IRS specifies tax treatment policy on Bitcoins

Did you buy or sell bitcoin in 2019? Be ready to pay taxes for it in 2020.

On Oct. 9, the IRS released a ruling and a frequently-asked-questions document that provides updated direction about the tax obligations for cryptocurrency users.

In the past, all digital assets were taxed as property, a broad distinction that taxed all cryptos as a singular asset class, irrespective of use case or intent.

As many noted, this system failed to account for the specific use cases of today’s crypto assets, and it made many applications a logistical nightmare.

Now, there is a bit more nuance.

For example, rather than subjecting all investments to the same tax structure, investors holding digital assets for more than a year can avoid higher short-term capital gains rates. Based on these new guidelines, they can qualify for a 23.8% preferential tax rate.

Unfortunately, other crypto uses cases, like paying for services, continue to be taxed as capital gains events, something that still needs to be addressed in future rulings.

In addition, the ruling introduces a tax responsibility for coins attained through hard forks and airdrops. Hard forks, which are significant changes to a blockchain that produce a new blockchain ecosystem and, subsequently, a new digital currency, are now viewed with greater nuance as the token distribution that often follows a hard fork can occur in many different ways.

Similarly, users who received tokens through an airdrop will be assessed taxed based on the price at the actual time of receipt.

More specifically, the IRS now differentiates between hard forks that do not provide investors with new cryptocurrency and those that issue new, valuable tokens.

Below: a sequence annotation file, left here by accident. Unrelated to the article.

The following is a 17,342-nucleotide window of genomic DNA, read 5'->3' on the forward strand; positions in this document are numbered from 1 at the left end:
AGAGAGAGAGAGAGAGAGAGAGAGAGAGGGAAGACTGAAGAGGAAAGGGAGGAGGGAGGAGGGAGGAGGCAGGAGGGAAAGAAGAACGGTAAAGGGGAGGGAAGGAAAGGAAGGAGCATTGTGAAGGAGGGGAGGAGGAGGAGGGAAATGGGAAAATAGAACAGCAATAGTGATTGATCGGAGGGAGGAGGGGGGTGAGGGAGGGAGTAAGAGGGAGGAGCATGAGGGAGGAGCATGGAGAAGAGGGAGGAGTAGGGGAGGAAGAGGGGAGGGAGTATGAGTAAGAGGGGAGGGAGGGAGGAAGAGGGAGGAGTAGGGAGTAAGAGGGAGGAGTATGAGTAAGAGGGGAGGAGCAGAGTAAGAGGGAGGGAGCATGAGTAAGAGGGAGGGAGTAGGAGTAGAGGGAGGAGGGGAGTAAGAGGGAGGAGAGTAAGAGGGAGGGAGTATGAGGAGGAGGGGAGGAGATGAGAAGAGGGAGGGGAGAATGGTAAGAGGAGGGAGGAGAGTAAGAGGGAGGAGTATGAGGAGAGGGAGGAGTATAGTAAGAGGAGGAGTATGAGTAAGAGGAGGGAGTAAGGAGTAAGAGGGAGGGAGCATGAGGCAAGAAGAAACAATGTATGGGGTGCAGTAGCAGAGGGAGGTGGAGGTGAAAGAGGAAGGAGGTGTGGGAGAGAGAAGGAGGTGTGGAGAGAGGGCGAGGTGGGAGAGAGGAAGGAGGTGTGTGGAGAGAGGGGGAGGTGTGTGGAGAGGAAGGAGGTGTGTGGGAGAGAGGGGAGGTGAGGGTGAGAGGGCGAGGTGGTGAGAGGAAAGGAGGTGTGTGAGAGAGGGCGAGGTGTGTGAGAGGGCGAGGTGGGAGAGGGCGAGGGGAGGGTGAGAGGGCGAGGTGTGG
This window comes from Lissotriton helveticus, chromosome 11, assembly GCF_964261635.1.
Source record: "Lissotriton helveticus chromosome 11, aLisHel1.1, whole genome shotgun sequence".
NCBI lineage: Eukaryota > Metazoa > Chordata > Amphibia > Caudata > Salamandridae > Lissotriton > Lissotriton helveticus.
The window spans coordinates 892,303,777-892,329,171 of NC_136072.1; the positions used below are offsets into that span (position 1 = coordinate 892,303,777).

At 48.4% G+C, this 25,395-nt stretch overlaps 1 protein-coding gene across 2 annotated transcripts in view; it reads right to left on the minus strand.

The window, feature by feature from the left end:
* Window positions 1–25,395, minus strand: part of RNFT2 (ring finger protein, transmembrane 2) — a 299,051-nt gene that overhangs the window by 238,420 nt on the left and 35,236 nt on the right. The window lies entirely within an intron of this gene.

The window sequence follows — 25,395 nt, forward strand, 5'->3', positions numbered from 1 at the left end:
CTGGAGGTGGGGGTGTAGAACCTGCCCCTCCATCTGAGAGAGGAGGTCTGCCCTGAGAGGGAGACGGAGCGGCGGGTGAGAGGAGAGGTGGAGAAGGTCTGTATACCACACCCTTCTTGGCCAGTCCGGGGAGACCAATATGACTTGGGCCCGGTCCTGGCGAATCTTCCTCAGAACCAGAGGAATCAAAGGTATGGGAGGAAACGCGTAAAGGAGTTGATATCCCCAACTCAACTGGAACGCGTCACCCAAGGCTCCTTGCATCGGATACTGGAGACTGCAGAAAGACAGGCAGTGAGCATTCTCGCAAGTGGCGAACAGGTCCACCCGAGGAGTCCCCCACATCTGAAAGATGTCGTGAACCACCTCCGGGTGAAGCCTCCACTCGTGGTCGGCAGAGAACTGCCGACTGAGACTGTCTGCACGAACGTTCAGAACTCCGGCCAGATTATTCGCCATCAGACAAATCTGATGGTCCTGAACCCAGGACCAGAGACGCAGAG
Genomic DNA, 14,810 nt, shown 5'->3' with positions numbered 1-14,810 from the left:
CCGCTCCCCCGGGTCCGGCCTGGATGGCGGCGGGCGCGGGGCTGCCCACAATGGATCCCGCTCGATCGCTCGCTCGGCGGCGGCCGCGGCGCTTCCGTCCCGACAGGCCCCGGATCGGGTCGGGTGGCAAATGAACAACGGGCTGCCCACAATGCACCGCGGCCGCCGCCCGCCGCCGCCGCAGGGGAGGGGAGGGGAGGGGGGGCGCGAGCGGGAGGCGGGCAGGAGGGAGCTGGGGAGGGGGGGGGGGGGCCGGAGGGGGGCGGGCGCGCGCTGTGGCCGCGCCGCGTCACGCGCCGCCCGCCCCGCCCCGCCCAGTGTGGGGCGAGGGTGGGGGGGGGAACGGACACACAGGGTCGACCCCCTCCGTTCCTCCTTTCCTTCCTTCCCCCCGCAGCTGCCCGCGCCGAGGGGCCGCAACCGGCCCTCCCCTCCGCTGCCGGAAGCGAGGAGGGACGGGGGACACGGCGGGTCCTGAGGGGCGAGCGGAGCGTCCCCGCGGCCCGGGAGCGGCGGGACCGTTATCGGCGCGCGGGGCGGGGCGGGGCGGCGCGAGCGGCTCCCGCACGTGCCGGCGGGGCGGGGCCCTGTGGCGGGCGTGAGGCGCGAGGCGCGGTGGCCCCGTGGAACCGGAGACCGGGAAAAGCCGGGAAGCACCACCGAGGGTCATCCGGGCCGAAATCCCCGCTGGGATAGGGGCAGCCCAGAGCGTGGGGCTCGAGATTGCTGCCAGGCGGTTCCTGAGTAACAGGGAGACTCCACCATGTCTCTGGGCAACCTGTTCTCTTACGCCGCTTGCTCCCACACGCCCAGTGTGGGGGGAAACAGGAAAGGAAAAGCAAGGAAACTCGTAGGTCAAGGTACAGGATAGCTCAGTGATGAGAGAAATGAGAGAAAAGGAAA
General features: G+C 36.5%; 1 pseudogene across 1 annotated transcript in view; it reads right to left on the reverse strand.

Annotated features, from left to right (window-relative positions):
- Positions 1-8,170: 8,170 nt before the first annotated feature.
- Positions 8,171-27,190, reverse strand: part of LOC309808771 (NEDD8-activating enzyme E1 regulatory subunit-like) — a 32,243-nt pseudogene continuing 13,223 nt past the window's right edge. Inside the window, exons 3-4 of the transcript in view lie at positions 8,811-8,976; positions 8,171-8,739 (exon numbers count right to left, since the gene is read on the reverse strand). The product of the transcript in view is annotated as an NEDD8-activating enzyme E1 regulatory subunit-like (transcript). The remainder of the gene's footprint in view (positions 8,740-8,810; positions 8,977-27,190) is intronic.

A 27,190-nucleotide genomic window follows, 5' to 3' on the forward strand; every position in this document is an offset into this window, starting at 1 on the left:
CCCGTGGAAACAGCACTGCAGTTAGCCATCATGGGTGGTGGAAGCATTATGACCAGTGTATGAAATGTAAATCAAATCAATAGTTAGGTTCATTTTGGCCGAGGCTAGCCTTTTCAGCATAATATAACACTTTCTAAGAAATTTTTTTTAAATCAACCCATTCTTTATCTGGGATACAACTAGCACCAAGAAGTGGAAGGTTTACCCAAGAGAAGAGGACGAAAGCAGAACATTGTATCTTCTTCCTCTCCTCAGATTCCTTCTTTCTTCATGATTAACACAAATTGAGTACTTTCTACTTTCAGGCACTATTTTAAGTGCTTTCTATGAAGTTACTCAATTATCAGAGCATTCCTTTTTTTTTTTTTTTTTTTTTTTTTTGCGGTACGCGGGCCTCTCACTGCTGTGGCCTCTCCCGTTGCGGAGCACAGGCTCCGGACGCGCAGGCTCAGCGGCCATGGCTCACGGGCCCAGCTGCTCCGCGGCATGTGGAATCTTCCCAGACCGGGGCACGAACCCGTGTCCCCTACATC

As the department explains, “If a hard fork is followed by an airdrop and you receive new cryptocurrency, you will have taxable income in the taxable year you receive the cryptocurrency.”

Moreover, the IRS equates hard fork token values with the “fair market value of the new cryptocurrency when it is received.”

Previously, the IRS did not differentiate between token acquisition methodologies. Buying cryptocurrencies on an exchange was treated in the same way as receiving them through an airdrop or in exchange for goods and services.

Ultimately, the new guidelines are intended to clarify crypto tax responsibilities by taking more of the guess-work out of the equation. As IRS Commissioner, Chuck Rettig, said in a recent statement, “We want to help taxpayers understand the reporting requirements as well as take steps to ensure fair enforcement of the tax laws for those who don’t follow the rules.”

Basically in 2020, the tax laws for cryptocurrencies like bitcoin are more pronounced and less under the capital gains umbrella.

Have more questions? Ask them on our tax forum here.